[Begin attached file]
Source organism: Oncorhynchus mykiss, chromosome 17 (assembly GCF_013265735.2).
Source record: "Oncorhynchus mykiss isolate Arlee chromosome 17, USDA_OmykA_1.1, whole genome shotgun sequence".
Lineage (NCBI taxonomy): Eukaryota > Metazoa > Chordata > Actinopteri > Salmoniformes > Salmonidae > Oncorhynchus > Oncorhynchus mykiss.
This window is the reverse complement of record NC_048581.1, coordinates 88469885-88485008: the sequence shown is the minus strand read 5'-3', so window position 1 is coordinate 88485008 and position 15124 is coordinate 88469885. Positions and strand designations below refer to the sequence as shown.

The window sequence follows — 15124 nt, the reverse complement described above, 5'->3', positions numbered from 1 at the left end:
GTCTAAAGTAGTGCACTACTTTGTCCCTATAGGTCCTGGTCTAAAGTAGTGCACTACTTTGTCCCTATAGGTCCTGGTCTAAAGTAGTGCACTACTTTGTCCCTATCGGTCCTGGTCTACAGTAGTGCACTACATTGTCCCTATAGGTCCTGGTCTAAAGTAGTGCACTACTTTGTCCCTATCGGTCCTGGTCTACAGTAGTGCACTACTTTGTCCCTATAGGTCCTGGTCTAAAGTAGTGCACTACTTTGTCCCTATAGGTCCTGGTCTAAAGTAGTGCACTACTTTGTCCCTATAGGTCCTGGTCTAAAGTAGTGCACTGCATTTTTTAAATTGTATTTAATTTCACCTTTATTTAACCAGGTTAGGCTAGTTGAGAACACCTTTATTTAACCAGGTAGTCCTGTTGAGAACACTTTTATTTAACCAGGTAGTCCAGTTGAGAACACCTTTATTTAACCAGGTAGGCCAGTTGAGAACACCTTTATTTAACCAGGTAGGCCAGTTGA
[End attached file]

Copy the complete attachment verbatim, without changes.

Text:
Source organism: Oncorhynchus mykiss, chromosome 17 (assembly GCF_013265735.2).
Source record: "Oncorhynchus mykiss isolate Arlee chromosome 17, USDA_OmykA_1.1, whole genome shotgun sequence".
Lineage (NCBI taxonomy): Eukaryota > Metazoa > Chordata > Actinopteri > Salmoniformes > Salmonidae > Oncorhynchus > Oncorhynchus mykiss.
This window is the reverse complement of record NC_048581.1, coordinates 88469885-88485008: the sequence shown is the minus strand read 5'-3', so window position 1 is coordinate 88485008 and position 15124 is coordinate 88469885. Positions and strand designations below refer to the sequence as shown.

The window sequence follows — 15124 nt, the reverse complement described above, 5'->3', positions numbered from 1 at the left end:
GTCTAAAGTAGTGCACTACTTTGTCCCTATAGGTCCTGGTCTAAAGTAGTGCACTACTTTGTCCCTATAGGTCCTGGTCTAAAGTAGTGCACTACTTTGTCCCTATCGGTCCTGGTCTACAGTAGTGCACTACATTGTCCCTATAGGTCCTGGTCTAAAGTAGTGCACTACTTTGTCCCTATCGGTCCTGGTCTACAGTAGTGCACTACTTTGTCCCTATAGGTCCTGGTCTAAAGTAGTGCACTACTTTGTCCCTATAGGTCCTGGTCTAAAGTAGTGCACTACTTTGTCCCTATAGGTCCTGGTCTAAAGTAGTGCACTGCATTTTTTAAATTGTATTTAATTTCACCTTTATTTAACCAGGTTAGGCTAGTTGAGAACACCTTTATTTAACCAGGTAGTCCTGTTGAGAACACTTTTATTTAACCAGGTAGTCCAGTTGAGAACACCTTTATTTAACCAGGTAGGCCAGTTGAGAACACCTTTATTTAACCAGGTAGGCCAGTTGA